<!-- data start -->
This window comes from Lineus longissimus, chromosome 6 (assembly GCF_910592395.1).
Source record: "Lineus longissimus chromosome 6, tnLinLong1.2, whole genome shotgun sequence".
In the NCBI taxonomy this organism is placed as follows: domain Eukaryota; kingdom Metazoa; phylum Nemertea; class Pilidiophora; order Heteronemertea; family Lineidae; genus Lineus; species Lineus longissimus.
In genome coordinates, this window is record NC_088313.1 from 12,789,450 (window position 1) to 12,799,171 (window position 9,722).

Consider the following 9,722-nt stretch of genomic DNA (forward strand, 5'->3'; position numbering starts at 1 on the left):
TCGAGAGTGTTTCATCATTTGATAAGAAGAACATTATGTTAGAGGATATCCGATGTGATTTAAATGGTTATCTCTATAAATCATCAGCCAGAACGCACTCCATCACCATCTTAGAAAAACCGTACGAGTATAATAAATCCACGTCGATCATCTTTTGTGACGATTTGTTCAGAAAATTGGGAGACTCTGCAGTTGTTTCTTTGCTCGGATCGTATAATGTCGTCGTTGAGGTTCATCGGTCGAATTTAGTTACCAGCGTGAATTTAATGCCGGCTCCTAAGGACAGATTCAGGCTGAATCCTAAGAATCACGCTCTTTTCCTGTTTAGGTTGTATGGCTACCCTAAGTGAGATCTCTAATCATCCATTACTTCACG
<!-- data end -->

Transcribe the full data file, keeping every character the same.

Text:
This window comes from Lineus longissimus, chromosome 6 (assembly GCF_910592395.1).
Source record: "Lineus longissimus chromosome 6, tnLinLong1.2, whole genome shotgun sequence".
In the NCBI taxonomy this organism is placed as follows: domain Eukaryota; kingdom Metazoa; phylum Nemertea; class Pilidiophora; order Heteronemertea; family Lineidae; genus Lineus; species Lineus longissimus.
In genome coordinates, this window is record NC_088313.1 from 12,789,450 (window position 1) to 12,799,171 (window position 9,722).

Consider the following 9,722-nt stretch of genomic DNA (forward strand, 5'->3'; position numbering starts at 1 on the left):
TCGAGAGTGTTTCATCATTTGATAAGAAGAACATTATGTTAGAGGATATCCGATGTGATTTAAATGGTTATCTCTATAAATCATCAGCCAGAACGCACTCCATCACCATCTTAGAAAAACCGTACGAGTATAATAAATCCACGTCGATCATCTTTTGTGACGATTTGTTCAGAAAATTGGGAGACTCTGCAGTTGTTTCTTTGCTCGGATCGTATAATGTCGTCGTTGAGGTTCATCGGTCGAATTTAGTTACCAGCGTGAATTTAATGCCGGCTCCTAAGGACAGATTCAGGCTGAATCCTAAGAATCACGCTCTTTTCCTGTTTAGGTTGTATGGCTACCCTAAGTGAGATCTCTAATCATCCATTACTTCACG